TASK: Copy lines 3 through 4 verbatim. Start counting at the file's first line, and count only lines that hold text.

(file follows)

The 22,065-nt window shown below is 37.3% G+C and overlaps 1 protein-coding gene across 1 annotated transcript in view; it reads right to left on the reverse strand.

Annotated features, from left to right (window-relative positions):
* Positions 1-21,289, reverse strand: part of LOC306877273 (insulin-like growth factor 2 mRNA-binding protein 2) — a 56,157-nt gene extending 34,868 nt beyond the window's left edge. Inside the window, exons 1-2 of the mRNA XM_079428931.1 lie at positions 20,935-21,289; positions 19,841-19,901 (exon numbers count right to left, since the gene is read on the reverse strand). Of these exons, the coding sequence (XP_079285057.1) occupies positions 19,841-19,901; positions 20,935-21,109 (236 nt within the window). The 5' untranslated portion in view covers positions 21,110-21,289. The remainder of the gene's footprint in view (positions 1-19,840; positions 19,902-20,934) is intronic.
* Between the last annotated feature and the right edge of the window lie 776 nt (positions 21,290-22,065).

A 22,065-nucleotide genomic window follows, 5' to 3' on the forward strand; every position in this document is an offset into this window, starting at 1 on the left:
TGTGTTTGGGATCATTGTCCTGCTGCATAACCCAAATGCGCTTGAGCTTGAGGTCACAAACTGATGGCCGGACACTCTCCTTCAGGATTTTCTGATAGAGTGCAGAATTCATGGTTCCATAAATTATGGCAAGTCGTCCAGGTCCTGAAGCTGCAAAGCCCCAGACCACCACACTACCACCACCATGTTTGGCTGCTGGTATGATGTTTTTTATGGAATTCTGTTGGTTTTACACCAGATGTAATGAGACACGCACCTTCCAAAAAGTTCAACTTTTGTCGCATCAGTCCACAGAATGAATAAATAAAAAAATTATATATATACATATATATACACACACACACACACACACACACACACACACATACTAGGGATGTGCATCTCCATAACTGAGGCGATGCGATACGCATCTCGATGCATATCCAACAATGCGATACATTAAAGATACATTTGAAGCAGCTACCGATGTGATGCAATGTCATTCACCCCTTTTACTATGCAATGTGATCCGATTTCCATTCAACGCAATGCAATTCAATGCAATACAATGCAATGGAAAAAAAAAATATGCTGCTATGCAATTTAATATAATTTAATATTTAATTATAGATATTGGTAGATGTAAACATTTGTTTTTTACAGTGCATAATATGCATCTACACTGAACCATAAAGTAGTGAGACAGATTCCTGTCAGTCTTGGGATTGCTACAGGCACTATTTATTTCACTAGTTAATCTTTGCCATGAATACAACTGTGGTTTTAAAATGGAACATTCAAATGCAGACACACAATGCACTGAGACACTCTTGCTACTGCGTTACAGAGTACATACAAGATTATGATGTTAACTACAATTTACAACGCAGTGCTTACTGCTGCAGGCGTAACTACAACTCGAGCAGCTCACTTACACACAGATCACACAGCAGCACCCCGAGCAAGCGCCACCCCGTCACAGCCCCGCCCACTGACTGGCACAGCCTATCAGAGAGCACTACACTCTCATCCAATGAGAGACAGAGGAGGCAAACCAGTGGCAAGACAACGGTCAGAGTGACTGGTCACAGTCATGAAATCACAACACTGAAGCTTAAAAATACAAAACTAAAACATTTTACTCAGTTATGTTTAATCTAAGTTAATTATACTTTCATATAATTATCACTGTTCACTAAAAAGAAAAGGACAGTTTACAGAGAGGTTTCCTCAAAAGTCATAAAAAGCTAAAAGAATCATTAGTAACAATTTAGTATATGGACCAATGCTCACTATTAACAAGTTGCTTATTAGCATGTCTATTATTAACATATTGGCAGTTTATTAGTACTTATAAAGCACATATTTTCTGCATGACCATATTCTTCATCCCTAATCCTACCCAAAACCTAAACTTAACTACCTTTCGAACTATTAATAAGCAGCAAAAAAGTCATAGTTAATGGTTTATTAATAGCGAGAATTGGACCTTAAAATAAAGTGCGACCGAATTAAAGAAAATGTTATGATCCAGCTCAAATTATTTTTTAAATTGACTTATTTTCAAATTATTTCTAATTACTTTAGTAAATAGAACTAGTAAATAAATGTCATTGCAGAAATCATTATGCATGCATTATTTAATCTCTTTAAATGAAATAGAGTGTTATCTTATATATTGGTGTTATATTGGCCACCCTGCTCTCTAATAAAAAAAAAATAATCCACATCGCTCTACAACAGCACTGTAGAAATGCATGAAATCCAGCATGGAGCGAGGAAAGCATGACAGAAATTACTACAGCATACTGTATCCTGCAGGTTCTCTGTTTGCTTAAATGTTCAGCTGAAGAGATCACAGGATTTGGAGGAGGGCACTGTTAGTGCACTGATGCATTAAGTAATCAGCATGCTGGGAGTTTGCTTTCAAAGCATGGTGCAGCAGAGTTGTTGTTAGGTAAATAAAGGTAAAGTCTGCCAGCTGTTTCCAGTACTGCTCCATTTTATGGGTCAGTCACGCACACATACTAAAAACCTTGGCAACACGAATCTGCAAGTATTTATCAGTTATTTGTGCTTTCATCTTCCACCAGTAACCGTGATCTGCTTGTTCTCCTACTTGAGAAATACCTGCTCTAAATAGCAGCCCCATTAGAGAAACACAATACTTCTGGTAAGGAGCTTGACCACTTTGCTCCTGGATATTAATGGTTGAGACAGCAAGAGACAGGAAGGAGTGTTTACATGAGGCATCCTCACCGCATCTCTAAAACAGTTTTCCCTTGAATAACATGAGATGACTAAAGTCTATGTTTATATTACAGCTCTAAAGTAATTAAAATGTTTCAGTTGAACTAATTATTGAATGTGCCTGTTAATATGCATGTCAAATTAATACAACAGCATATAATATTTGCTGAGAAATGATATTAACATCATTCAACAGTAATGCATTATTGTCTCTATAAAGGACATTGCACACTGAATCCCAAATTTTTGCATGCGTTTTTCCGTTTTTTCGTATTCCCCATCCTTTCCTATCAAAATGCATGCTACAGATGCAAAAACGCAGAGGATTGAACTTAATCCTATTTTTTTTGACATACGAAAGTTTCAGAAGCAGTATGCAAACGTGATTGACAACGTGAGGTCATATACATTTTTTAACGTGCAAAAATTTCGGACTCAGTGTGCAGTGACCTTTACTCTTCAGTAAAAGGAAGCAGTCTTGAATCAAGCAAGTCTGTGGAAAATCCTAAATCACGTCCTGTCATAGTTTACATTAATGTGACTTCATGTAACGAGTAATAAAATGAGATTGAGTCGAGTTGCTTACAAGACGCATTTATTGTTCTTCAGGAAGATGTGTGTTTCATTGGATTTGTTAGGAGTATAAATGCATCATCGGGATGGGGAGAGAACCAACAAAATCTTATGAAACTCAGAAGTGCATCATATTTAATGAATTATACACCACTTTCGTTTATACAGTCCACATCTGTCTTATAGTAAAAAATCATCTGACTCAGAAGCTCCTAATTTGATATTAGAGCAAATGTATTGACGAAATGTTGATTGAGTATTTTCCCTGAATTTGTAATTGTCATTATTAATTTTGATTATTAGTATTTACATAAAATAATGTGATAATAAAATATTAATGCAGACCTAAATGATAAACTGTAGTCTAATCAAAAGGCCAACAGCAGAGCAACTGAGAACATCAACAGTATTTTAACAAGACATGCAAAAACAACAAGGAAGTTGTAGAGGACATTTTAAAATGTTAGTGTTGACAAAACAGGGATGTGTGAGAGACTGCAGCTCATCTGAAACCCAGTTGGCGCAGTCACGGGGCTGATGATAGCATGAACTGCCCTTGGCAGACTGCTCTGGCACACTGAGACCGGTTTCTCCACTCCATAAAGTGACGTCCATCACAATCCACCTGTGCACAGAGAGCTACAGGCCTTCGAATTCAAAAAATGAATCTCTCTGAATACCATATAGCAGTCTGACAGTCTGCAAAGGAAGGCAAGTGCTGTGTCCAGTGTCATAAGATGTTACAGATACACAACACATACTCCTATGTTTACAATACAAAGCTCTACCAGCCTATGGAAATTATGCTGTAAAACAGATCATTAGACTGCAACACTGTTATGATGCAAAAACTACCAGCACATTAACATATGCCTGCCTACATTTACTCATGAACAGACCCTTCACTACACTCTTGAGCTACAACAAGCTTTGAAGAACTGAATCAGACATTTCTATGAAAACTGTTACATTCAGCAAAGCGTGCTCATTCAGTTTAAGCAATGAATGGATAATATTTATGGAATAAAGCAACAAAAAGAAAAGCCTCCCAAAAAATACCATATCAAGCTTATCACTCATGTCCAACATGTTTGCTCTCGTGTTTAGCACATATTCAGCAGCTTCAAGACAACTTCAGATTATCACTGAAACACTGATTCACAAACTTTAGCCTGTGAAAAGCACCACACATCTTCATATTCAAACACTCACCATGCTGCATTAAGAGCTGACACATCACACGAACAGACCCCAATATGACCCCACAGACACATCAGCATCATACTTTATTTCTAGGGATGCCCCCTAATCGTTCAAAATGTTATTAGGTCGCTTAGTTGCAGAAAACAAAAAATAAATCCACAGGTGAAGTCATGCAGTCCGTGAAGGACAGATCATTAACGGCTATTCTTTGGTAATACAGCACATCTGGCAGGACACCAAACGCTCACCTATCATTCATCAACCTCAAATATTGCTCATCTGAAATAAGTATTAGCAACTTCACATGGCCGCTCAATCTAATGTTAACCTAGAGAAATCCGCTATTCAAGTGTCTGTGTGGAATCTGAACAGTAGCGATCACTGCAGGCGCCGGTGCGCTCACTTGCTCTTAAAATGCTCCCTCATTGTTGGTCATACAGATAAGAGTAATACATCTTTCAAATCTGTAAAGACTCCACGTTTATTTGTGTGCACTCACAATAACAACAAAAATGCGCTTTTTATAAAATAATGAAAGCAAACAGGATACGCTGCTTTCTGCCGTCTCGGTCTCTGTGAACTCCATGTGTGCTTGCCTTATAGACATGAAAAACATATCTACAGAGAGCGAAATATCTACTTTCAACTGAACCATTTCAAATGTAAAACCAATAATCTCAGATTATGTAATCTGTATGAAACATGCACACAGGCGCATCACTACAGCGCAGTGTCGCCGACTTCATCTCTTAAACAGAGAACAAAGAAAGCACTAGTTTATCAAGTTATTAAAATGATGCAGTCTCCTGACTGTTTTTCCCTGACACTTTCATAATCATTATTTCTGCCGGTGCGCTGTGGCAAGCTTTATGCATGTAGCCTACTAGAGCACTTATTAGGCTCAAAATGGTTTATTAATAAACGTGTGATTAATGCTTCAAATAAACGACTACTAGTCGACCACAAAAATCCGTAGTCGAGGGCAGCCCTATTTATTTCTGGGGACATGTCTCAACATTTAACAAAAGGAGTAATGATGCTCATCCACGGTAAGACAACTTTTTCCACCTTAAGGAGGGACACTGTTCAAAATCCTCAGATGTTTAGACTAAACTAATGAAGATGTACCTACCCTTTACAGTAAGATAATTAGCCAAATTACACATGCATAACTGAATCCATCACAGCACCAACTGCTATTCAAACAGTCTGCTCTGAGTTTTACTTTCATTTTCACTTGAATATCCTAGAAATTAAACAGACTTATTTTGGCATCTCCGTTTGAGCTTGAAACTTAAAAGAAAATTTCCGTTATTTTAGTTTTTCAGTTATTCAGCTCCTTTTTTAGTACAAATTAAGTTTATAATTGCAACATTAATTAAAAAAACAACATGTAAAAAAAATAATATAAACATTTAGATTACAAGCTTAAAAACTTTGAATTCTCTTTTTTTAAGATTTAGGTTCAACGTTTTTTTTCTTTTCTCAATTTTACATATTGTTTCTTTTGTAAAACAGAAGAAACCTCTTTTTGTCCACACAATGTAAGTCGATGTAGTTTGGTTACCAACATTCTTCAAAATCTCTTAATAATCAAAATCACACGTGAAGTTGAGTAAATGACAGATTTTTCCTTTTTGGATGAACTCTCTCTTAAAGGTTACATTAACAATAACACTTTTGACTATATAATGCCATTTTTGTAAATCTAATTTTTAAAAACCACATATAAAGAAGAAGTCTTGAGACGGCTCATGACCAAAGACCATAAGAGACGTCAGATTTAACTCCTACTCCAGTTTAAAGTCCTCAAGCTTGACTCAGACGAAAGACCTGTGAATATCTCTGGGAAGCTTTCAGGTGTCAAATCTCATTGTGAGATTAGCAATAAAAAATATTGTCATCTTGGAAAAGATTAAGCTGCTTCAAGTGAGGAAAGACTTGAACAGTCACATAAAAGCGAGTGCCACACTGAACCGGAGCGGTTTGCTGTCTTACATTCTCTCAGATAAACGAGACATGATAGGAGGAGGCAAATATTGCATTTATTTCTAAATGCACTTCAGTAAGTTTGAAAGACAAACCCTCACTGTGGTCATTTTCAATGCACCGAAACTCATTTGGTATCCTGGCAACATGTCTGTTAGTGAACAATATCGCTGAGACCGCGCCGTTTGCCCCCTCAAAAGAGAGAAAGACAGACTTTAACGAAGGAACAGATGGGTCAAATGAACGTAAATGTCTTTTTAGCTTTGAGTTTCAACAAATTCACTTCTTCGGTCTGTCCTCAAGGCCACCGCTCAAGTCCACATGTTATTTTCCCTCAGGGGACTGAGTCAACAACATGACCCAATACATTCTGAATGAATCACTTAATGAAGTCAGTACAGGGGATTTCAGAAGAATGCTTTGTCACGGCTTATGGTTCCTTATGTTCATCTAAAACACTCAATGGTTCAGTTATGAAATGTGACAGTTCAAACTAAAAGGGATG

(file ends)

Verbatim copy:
* Positions 1-21,289, reverse strand: part of LOC306877273 (insulin-like growth factor 2 mRNA-binding protein 2) — a 56,157-nt gene extending 34,868 nt beyond the window's left edge. Inside the window, exons 1-2 of the mRNA XM_079428931.1 lie at positions 20,935-21,289; positions 19,841-19,901 (exon numbers count right to left, since the gene is read on the reverse strand). Of these exons, the coding sequence (XP_079285057.1) occupies positions 19,841-19,901; positions 20,935-21,109 (236 nt within the window). The 5' untranslated portion in view covers positions 21,110-21,289. The remainder of the gene's footprint in view (positions 1-19,840; positions 19,902-20,934) is intronic.
* Between the last annotated feature and the right edge of the window lie 776 nt (positions 21,290-22,065).